Inside Health 24/10/17

English surveillance programme for antimicrobial utilisation and resistance ESPAUR 4th report October 2017

resistance systematic review bmj 2010

Individuals prescribed an antibiotic in primary care for a respiratory or urinary infection develop bacterial resistance to that antibiotic. The effect is greatest in the month immediately after treatment but may persist for up to 12 months. This effect not only increases the population carriage of organisms resistant to first line antibiotics, but also creates the conditions for increased use of second line antibiotics in the community.
2016 – O Neill review – to “We will reduce inappropriate antibiotic prescribing by 50%, with the aim of being a world leader in reducing prescribing by 2020”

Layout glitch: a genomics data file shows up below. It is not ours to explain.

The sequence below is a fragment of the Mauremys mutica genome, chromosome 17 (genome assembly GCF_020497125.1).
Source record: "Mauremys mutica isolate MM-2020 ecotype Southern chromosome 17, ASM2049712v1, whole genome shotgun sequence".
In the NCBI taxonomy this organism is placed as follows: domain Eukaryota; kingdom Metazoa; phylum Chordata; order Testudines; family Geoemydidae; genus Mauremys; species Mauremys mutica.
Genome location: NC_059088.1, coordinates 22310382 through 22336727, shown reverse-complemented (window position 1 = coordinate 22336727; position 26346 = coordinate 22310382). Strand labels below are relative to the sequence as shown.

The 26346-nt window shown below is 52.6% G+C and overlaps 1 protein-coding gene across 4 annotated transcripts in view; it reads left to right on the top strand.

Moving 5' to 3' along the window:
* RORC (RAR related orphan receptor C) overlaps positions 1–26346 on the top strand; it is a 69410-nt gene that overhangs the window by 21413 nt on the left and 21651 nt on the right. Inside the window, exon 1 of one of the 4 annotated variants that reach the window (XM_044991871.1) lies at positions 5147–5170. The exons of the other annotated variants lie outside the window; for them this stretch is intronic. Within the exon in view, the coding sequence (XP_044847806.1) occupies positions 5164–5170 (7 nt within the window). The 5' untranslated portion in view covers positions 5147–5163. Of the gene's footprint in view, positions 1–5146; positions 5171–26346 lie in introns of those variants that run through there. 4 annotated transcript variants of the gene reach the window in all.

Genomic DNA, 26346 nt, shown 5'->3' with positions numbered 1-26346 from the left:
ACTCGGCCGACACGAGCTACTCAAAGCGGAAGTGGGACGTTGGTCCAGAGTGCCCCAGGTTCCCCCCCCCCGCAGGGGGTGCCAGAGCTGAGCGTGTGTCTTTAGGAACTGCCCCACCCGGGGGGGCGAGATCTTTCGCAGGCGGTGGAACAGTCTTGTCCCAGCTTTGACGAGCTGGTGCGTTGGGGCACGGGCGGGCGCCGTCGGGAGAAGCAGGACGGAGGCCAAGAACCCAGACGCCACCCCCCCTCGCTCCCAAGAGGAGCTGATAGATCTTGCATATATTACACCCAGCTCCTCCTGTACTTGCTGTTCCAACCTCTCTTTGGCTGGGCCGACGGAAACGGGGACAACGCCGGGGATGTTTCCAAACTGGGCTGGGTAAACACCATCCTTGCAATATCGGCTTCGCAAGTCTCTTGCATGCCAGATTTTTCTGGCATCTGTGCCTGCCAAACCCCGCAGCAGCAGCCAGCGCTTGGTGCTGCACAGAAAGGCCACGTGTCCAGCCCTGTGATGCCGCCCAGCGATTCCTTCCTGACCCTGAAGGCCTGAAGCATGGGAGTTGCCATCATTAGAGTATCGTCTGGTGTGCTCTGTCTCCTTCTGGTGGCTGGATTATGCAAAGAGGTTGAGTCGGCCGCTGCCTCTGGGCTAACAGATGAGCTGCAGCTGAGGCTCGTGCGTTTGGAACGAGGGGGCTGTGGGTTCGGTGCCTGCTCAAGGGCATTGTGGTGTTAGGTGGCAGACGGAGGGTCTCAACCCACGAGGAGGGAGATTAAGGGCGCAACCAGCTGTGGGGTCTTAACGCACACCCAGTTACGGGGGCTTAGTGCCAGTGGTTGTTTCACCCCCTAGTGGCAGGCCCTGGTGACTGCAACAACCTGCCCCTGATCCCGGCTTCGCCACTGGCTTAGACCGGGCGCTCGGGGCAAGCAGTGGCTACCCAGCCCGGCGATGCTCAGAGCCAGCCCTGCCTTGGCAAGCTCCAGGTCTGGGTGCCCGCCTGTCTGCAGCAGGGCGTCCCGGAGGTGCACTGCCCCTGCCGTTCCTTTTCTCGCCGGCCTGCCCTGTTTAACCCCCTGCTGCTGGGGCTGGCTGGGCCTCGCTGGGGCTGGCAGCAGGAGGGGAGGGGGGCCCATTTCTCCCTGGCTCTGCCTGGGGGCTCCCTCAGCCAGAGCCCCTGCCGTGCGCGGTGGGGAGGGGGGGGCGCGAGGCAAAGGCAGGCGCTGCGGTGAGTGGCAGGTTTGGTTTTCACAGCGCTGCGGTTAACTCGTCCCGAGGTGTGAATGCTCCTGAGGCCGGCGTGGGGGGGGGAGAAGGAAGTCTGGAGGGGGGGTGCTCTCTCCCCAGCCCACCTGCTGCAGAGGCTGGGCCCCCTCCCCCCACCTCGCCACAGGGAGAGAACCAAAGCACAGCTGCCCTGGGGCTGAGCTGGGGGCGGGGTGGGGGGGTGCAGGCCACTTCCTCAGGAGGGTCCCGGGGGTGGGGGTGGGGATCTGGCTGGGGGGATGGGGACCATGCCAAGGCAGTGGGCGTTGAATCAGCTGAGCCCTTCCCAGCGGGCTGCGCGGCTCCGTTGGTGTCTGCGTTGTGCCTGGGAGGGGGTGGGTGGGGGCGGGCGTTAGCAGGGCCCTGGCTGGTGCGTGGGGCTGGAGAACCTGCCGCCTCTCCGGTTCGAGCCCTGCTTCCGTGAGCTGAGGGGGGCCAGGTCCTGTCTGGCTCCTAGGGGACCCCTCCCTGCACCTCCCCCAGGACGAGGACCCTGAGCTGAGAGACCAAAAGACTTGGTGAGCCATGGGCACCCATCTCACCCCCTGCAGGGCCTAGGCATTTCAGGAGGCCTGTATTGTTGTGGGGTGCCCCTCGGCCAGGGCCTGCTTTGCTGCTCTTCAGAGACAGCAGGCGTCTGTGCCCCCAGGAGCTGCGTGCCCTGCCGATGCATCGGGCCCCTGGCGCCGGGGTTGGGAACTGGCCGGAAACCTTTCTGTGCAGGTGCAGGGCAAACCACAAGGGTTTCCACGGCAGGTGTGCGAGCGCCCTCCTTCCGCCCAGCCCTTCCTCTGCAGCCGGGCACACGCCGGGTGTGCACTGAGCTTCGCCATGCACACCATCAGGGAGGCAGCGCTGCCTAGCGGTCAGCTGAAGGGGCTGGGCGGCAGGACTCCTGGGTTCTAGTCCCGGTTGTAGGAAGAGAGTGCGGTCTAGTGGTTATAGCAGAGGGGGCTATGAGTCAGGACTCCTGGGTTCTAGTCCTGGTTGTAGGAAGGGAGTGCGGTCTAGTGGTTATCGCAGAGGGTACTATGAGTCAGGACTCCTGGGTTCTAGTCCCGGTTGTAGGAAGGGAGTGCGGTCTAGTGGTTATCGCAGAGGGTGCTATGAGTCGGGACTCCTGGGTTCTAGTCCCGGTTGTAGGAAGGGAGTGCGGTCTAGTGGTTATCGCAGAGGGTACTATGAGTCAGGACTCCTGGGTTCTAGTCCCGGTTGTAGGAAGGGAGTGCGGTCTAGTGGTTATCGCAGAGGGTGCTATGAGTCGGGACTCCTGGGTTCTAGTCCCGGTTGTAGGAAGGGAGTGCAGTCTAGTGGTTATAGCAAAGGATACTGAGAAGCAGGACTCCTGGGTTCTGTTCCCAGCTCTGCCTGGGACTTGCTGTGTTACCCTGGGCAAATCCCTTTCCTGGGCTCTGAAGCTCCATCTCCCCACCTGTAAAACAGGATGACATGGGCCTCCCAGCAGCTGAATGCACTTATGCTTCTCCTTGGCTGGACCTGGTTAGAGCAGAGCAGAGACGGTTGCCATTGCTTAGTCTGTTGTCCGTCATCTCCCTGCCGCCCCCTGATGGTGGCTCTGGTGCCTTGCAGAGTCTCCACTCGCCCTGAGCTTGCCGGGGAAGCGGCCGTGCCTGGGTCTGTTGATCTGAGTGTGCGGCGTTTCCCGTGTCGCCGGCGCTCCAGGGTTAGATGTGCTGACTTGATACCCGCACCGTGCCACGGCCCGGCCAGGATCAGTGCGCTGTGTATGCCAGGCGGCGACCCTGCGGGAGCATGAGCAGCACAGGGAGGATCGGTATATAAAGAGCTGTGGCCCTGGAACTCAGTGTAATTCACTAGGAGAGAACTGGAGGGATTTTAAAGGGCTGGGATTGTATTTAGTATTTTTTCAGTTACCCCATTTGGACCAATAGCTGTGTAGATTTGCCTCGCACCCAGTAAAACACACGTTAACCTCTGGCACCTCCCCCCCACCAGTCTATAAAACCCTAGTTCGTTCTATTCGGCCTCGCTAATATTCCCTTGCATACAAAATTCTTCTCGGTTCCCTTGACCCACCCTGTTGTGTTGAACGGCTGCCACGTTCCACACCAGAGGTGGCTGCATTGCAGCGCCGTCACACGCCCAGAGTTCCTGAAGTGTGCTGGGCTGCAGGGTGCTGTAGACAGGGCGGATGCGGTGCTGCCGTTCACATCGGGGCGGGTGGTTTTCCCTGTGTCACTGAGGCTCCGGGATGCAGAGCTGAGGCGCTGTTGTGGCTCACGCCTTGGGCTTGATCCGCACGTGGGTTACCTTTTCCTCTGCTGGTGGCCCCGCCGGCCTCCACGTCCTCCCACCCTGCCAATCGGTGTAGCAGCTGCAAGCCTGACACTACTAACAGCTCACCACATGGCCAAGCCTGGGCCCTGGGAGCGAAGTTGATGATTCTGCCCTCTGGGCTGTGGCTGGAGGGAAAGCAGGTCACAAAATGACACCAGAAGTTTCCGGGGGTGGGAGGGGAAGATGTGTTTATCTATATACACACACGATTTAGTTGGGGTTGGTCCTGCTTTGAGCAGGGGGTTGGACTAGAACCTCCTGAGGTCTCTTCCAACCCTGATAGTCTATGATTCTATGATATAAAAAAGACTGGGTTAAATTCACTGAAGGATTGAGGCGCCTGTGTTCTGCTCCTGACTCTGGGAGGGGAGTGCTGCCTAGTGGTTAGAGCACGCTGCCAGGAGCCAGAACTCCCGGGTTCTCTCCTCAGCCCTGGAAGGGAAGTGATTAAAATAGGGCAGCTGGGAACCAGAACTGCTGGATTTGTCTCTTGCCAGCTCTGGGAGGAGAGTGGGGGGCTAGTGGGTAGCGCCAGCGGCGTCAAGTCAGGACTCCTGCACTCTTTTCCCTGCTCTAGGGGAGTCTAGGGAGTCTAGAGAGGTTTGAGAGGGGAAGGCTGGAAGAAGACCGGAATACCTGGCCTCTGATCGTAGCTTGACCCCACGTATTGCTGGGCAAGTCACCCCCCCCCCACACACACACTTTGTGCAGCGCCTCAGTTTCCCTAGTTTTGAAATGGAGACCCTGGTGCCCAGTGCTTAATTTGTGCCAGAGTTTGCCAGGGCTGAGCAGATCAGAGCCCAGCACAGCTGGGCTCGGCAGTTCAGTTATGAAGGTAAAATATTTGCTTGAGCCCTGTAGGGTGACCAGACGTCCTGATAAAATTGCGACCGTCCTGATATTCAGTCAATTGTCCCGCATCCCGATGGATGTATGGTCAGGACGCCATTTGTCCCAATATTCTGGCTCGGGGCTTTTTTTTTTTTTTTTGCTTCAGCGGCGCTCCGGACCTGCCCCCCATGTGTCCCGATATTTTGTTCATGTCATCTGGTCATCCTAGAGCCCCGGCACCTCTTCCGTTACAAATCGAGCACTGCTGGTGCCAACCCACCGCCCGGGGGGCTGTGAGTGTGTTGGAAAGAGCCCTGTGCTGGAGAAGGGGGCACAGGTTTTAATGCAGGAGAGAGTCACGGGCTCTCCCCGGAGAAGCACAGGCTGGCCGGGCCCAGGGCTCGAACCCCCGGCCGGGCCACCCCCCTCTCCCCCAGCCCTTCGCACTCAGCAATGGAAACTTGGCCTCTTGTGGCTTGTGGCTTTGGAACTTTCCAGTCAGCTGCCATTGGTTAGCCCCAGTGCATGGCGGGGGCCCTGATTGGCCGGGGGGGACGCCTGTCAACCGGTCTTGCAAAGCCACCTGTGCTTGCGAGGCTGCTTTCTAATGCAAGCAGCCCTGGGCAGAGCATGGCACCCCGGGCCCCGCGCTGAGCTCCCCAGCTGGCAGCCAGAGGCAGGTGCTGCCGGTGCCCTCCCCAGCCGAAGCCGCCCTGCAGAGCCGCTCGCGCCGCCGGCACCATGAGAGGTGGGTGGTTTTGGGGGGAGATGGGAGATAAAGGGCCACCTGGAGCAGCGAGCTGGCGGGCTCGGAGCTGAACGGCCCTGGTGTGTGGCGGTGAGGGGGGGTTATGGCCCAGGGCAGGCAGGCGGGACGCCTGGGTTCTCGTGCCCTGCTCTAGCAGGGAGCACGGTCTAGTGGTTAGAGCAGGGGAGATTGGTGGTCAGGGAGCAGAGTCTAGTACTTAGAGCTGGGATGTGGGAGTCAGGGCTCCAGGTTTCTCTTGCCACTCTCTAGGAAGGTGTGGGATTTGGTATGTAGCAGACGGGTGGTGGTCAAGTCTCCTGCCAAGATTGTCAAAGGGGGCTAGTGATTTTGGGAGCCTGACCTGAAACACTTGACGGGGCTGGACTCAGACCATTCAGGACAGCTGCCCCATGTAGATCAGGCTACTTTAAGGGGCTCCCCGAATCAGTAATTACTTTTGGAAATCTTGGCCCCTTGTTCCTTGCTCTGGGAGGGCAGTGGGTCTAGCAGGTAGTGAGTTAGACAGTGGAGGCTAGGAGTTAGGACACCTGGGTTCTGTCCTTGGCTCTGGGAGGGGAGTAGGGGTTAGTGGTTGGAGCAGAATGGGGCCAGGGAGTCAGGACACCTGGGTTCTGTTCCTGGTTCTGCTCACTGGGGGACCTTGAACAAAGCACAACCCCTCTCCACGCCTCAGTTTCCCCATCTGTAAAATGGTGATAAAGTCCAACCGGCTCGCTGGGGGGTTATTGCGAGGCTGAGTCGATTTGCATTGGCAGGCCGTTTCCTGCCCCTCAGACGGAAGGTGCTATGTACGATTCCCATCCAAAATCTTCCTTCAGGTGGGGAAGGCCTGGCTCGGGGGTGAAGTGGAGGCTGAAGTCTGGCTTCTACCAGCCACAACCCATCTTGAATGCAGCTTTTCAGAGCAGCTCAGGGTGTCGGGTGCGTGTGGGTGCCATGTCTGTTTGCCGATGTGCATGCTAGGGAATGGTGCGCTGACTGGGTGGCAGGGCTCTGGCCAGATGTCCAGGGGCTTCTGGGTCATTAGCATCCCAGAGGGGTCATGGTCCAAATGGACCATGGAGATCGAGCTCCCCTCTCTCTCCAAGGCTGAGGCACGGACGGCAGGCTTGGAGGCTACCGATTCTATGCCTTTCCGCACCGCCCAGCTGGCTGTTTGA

but what is inappropriate ?

interventions to help
prescription pads – jeez
Scotland mirrors England
lower use in primary care – since 2012 9.5% drop in abs use and dentists
but increased in hospital
rise in nurse prescriptions

factors influencing prescribing GP
popularity scores – feedback – lower prescribers less popular

lack of feedback
deprivation-> increased association with prescribing abs

clear guidelines in audit cycle

jama – 2014 – more likely to over prescribe later in day – decision fatigue – later in day

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